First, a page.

The Memory Project

The Memory Project was started by the Historica–Dominion Institute with funding from Canadian Heritage.  The project aims to capture the memories and experiences of all Second World War and Korean War veterans living in Canada.  The project is bilingual and includes oral histories, artefacts, and digitized photographs.   The stories that have been collected so far are available through a digital archive.  This resource is an excellent place for students, teachers, researchers, all of those remembering our past .

Remembrance Day in a Digital World

Each year it seems that the amount of material available to commemorate remembrance day and Canadian soldiers, grows tenfold. The mass amount of information available makes it easy to get lost while looking for relevant information. Below is a list which compiles some of the more educational and historically relevant sites I have come across.

The Veterans Affairs Canada site includes a wide variety of information on Canadian soldiers and commemoration. Some of the more noteworthy parts of this site include:

  • Heroes Remember–a video archive of personal recollections of various war efforts. This archive is searchable by both name and hometown.
  • The Canadian Virtual War Memorial–a registry of information about the graves and memorials of more than 116,000 Canadians who served. The interesting part of this being that the site also digital images of photographs and personal memorabilia about individual Canadians. Users can also contribute photos or information they may have about family members who served.
  • Diaries, Letters, and Stories–This is a collection of WWI and WWII solider diaries and letters, all of which have been transcribed and made available to the general public online. These first hand account of the potential to be used by students as primary sources.
  • Books of Remembrance–Many community libraries still house traditional books of remembrance. This archive features digital copies of many of the Books of Remembrance in the Memorial Chamber on Parliament Hill, and contains the names of many of those who participated in WWI and WWII.

Library and Archives Canada (LAC) also features a number of online resources relating Canadian presence in various wars. These resources include:

  • A selection of War diaries, featuring excepts from soldiers diaries from WWI.
  • A virtual exhibit on WWII, “Faces of War.” The exhibit also allows users to explore photos from both the LAC collection and the collection held by DND.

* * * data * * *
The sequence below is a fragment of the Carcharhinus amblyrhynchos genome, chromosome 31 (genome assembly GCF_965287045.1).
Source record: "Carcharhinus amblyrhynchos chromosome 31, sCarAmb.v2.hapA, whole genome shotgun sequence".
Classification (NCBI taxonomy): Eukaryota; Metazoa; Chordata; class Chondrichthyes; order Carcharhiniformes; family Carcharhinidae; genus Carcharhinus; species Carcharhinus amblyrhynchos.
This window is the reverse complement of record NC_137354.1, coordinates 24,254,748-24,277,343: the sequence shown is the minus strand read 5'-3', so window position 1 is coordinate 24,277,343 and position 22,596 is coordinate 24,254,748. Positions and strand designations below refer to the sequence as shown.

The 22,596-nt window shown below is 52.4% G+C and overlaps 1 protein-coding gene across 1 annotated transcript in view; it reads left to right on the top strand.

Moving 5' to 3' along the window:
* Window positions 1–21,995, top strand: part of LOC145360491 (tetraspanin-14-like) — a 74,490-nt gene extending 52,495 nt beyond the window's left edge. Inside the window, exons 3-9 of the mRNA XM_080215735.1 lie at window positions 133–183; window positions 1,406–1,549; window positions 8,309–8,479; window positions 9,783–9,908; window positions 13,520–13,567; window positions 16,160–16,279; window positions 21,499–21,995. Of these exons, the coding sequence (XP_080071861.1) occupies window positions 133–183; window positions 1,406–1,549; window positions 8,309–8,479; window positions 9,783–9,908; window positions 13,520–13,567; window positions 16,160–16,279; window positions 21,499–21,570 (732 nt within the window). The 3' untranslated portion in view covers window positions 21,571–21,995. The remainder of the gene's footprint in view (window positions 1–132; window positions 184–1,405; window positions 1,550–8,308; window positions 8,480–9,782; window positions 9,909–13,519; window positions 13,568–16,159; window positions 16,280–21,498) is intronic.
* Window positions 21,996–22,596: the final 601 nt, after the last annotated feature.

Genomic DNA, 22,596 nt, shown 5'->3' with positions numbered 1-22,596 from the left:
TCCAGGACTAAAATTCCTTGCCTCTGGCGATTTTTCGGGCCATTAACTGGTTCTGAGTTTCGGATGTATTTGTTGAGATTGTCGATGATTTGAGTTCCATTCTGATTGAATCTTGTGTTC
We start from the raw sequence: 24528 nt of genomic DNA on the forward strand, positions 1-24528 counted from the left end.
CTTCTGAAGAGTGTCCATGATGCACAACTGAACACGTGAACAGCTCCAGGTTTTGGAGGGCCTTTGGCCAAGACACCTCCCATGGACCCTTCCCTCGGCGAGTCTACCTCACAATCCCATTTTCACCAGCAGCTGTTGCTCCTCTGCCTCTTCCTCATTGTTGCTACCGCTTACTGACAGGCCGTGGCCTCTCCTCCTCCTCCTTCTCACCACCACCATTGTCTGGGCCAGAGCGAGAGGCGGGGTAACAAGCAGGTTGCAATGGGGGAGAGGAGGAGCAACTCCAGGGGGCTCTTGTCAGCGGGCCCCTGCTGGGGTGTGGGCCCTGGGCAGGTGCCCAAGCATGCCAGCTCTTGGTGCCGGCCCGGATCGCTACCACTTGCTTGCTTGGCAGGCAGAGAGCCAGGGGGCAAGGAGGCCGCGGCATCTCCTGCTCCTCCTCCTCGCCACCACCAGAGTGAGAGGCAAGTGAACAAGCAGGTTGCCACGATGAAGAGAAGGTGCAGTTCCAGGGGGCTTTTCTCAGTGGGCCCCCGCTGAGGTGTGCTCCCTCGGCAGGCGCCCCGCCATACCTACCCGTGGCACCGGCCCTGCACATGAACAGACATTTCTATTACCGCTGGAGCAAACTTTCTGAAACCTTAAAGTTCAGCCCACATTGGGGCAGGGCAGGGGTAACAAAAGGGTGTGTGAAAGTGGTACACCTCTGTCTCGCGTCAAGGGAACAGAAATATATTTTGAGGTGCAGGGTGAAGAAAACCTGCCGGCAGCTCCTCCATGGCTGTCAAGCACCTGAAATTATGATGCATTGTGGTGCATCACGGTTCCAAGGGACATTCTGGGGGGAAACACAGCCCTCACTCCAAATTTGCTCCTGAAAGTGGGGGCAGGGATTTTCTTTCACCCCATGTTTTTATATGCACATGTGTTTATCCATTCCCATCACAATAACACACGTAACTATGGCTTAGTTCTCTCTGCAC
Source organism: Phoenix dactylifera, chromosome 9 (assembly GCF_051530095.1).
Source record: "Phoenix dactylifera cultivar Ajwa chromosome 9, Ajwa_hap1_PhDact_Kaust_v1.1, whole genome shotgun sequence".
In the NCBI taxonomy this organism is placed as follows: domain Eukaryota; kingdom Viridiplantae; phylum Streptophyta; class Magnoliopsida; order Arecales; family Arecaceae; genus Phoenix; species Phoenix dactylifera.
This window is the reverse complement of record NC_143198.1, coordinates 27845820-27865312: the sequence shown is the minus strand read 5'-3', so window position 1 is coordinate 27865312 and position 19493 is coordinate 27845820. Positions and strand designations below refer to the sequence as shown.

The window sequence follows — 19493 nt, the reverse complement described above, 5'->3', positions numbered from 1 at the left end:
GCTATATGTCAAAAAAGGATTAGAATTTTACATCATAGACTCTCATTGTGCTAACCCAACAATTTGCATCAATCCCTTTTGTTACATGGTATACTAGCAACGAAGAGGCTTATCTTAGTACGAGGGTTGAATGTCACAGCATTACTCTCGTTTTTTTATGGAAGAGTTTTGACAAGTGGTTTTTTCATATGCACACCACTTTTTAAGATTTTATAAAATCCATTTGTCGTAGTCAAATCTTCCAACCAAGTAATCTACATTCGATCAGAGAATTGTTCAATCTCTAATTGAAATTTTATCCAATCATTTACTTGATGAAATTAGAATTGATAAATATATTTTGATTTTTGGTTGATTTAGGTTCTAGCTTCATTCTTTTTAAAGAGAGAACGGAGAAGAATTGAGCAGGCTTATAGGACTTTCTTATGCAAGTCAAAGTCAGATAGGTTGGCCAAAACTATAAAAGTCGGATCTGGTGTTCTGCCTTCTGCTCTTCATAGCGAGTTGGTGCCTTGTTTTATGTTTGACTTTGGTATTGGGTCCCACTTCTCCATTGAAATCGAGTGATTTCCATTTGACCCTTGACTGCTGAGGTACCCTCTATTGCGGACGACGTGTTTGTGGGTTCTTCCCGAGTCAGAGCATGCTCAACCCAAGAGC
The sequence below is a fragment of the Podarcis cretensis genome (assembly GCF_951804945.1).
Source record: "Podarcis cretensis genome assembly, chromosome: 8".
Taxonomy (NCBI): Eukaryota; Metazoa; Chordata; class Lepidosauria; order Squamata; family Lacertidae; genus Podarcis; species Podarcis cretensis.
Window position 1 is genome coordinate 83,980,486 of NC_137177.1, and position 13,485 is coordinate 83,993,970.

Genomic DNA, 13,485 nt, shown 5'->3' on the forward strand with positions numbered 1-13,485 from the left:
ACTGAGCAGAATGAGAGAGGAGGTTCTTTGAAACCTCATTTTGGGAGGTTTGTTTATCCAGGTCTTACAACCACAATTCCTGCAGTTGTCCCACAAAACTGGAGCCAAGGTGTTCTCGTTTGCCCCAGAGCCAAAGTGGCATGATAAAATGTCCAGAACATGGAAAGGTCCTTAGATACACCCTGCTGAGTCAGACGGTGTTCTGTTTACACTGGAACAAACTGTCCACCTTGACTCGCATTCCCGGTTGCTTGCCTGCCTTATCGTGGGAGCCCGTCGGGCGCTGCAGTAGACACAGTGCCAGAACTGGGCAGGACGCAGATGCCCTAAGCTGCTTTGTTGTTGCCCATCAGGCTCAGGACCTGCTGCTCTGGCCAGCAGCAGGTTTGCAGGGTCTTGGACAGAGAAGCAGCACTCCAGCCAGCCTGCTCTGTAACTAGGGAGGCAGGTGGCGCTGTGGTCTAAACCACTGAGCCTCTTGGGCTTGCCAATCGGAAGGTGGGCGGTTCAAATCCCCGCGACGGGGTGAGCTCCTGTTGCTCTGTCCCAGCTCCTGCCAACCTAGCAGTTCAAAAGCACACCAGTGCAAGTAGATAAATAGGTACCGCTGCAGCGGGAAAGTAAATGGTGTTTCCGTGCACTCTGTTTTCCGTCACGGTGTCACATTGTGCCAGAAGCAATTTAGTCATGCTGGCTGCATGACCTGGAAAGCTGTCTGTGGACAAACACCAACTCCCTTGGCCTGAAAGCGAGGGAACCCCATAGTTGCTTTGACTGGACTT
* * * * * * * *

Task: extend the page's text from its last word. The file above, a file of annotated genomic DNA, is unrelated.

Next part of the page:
• Military Personnel records are also searchable via LAC. These records can be searched via names, location, military medals, war diaries, and war graves.

The Canadian Military History Gateway also features a number of interesting resources and ways of exploring Canada’s military history.

  • Canadian Military Reference Book–available in full text online, simple resource for anyone looking to gain a basic background in Canadian military history.
  • A number of lesson plans and educational suggestions relating to Canadian military history.

Lastly, From Colony to Country: A Reader’s Guide to Canadian Military History is a great resource for anyone looking for a comprehensive guide to the written material on Canadian military history. The site is divided up by military campaigns, and then each military campaign is divided into thematic subsections. The guide has been compiled by LAC and noteable military historians.

Remembrance in the Media.

The Globe and Mail in the days leading up to Remembrance Day has included a feature called Dear Sweetheart: Letters Home from a Solider. The letters are from Canadian David K. Hazzard to his wife Audrey, he wrote over a 100 letters in total to her. The letters are very personal, emotional and serve to highlight the trials which numerous soldiers went through. Letters by Hazzard and other soldiers are a valuable way of examining the War and serve as a very emotional type of commemoration.

In addition to the Globe and Mail series, pretty much any media outlet you can think of has done some type of feature on Remembrance Day. History Television is currently airing a Week of Remembrance which focuses on various nationally defining battles and Canadian trials in the war. Similarly the CBC had both television and digital representations of Remembrance Day ceremonies and the CBC Digital Archives has a number of recommended videos on Canada Remembering.

With the amount of accessible information I hope everyone took at least a moment to think about the role which War has had in forging the history of our country and to remember the sacrifice of those who believed in something bigger than themselves.